In spite of a half-hour delay to their set due to technical issues, disco legends Chic wrapped up the first day of alternative outdoor music festival Neon Lights with aplomb.
They were clearly the largest draw on day one of the inaugural edition of the festival, which took place last Saturday and yesterday at Fort Canning Park.
The band were scheduled to go on at 10.30pm. But at 10.45pm, frontman Nile Rodgers appeared on stage to cheers in an all-white suit and his trademark long braids to inform the crowd that they were having "some piano issues".
"As soon as we're ready, we're gonna disco out," he proclaimed, and that is exactly what the band did when they eventually took the stage at 11pm, hitting the crowd with their disco-era classics such as Everybody Dance and I Want Your Love.
Backed by an eight-piece band including a full ensemble of drums, keys, bass, horns and vocals, Rodgers also took the crowd on a jukebox journey through the decades with everything from Madonna's Like A Virgin to David Bowie's Let's Dance - the songs he is responsible for producing.
The undoubted highlight of the euphoric set, however, was the Chic version of Daft Punk's Get Lucky, the song that put Rodgers on the global music map again in 2013. He co-wrote the Grammy-winning song with the French duo and Pharrell Williams. It was a magical moment with the crowd singing along to every word.
Billed as six stages of music, art and fun, Neon Lights saw a crowd of 5,000 show up at Fort Canning Park last Saturday for its diverse music line-up that spanned genres and decades.
The festival is organised by husband-wife duo, Declan Forde and Jennifer Jennings, who have helmed other festivals such as Harvest Festival in Australia and Electric Picnic in Ireland. They split their time between Australia, Ireland and Singapore.
Other acts included English indie pop trio Daughter and Japanese acid-punk band Bo Ningen, as well as local acts such as rapper Shigga Shay and Hanging Up The Moon.
The crowd was diverse, featuring hipsters, young professionals and families with young children, despite the threat of rain for most of the afternoon.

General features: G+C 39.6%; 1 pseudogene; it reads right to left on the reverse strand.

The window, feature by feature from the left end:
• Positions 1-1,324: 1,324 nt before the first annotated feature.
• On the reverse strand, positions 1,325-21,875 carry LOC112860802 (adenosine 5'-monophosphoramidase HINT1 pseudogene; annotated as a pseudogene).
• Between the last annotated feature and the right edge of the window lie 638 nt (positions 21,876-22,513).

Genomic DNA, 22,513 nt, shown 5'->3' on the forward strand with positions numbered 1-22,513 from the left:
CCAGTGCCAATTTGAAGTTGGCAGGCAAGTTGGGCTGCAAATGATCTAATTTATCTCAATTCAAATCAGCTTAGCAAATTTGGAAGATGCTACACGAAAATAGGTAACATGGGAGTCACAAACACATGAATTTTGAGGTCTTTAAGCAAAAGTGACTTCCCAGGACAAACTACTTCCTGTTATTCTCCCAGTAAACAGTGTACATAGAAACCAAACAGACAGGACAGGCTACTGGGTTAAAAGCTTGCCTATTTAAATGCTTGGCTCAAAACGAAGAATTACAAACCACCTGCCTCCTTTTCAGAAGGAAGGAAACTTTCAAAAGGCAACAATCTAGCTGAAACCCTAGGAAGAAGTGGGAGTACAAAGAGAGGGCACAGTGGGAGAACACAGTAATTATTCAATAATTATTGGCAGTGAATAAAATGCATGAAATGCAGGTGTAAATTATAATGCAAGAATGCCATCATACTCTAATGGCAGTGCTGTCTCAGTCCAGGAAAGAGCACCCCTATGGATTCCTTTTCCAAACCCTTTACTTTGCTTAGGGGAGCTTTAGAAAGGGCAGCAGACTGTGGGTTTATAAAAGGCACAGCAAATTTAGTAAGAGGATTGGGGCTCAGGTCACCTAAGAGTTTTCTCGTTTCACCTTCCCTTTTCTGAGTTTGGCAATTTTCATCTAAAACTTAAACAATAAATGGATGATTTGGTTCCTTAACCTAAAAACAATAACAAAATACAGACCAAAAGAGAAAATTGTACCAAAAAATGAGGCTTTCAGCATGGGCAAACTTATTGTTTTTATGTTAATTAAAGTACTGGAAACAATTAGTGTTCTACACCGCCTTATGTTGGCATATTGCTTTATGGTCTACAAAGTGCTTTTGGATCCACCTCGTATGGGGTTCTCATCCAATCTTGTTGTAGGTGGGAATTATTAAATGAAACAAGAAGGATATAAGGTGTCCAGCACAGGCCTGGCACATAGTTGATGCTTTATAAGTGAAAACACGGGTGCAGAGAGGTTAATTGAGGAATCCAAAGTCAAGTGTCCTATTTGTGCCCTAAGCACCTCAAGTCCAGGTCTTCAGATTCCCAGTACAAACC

Aside from music at the two main stages, the other four stages saw a mixed bag of street and performance art, comedy and activities for the children.
Club Minky, just behind the main stage, saw everything from stand- up comedy to a three-hour DJ set by Mr Scruff.
Easy Street, a much smaller space on the other end of Fort Canning near Fort Gate, saw rapper Shigga Shay spitting rhymes. He performed his hit songs Lion City Kia and Tapau from the soundtrack of the Royston Tan film, 3688, during a half-hour set.
The Cloud Factory stage, an enclosed tent with a sparse set-up and trippy lights, played host to Yuen Chee Wai from The Observatory and Bluefaced People, who played with experimental sounds and screeching guitars. The discordant sounds were uncomfortable and mesmerising at the same time.
With so many activities going on at once across the six stages, it was hard at times to keep track of who was playing where.
Clashes in set times, like Glasgow post-rockers Mogwai playing at the same time as Chic at a stage at the other end of Fort Canning, also meant that concertgoers had to choose between the two.
However, unlike most music festivals here which are plagued by long queues for food and drink kiosks, Neon Lights' set up was a welcome change.
Options for both were plentiful, dotted around the vast venue and easily accessible.
Coupons cost $2.50 each, with food options such as burgers, bagels and cupcakes, ranging between $5 and $10.
For a first outing, Neon Lights was an illuminating one, proving that one can pull off an all-round festival - helped along by a stellar headliner and great tunes.